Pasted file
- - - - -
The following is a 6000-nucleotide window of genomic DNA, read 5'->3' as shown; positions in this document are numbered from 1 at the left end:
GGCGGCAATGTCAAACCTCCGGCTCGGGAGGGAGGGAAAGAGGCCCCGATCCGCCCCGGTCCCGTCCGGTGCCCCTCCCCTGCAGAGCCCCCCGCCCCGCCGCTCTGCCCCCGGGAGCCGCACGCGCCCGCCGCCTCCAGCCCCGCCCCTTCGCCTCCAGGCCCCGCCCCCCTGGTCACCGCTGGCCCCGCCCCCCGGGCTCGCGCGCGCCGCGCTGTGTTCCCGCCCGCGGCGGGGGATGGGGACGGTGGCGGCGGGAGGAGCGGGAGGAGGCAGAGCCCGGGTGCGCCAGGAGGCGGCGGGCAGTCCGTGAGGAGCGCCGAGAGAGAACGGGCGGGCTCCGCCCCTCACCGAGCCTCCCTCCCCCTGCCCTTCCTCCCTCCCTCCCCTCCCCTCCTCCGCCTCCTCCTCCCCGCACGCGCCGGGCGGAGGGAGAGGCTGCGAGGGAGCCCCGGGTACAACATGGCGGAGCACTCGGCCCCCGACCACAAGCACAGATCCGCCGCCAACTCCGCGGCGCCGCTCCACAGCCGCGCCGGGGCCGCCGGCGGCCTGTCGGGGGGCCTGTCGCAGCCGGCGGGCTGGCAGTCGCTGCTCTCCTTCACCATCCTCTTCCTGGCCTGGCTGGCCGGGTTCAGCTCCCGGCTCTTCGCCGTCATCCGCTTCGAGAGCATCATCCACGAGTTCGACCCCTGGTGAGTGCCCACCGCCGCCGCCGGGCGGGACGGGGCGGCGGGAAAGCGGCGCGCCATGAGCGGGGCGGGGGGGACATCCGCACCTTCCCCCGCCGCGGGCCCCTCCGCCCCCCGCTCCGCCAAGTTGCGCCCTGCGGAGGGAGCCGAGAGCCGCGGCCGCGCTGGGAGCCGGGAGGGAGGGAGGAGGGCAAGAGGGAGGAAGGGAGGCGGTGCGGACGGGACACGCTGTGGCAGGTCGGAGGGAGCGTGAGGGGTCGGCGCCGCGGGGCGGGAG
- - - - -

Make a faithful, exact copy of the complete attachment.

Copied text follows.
The following is a 6000-nucleotide window of genomic DNA, read 5'->3' as shown; positions in this document are numbered from 1 at the left end:
GGCGGCAATGTCAAACCTCCGGCTCGGGAGGGAGGGAAAGAGGCCCCGATCCGCCCCGGTCCCGTCCGGTGCCCCTCCCCTGCAGAGCCCCCCGCCCCGCCGCTCTGCCCCCGGGAGCCGCACGCGCCCGCCGCCTCCAGCCCCGCCCCTTCGCCTCCAGGCCCCGCCCCCCTGGTCACCGCTGGCCCCGCCCCCCGGGCTCGCGCGCGCCGCGCTGTGTTCCCGCCCGCGGCGGGGGATGGGGACGGTGGCGGCGGGAGGAGCGGGAGGAGGCAGAGCCCGGGTGCGCCAGGAGGCGGCGGGCAGTCCGTGAGGAGCGCCGAGAGAGAACGGGCGGGCTCCGCCCCTCACCGAGCCTCCCTCCCCCTGCCCTTCCTCCCTCCCTCCCCTCCCCTCCTCCGCCTCCTCCTCCCCGCACGCGCCGGGCGGAGGGAGAGGCTGCGAGGGAGCCCCGGGTACAACATGGCGGAGCACTCGGCCCCCGACCACAAGCACAGATCCGCCGCCAACTCCGCGGCGCCGCTCCACAGCCGCGCCGGGGCCGCCGGCGGCCTGTCGGGGGGCCTGTCGCAGCCGGCGGGCTGGCAGTCGCTGCTCTCCTTCACCATCCTCTTCCTGGCCTGGCTGGCCGGGTTCAGCTCCCGGCTCTTCGCCGTCATCCGCTTCGAGAGCATCATCCACGAGTTCGACCCCTGGTGAGTGCCCACCGCCGCCGCCGGGCGGGACGGGGCGGCGGGAAAGCGGCGCGCCATGAGCGGGGCGGGGGGGACATCCGCACCTTCCCCCGCCGCGGGCCCCTCCGCCCCCCGCTCCGCCAAGTTGCGCCCTGCGGAGGGAGCCGAGAGCCGCGGCCGCGCTGGGAGCCGGGAGGGAGGGAGGAGGGCAAGAGGGAGGAAGGGAGGCGGTGCGGACGGGACACGCTGTGGCAGGTCGGAGGGAGCGTGAGGGGTCGGCGCCGCGGGGCGGGAG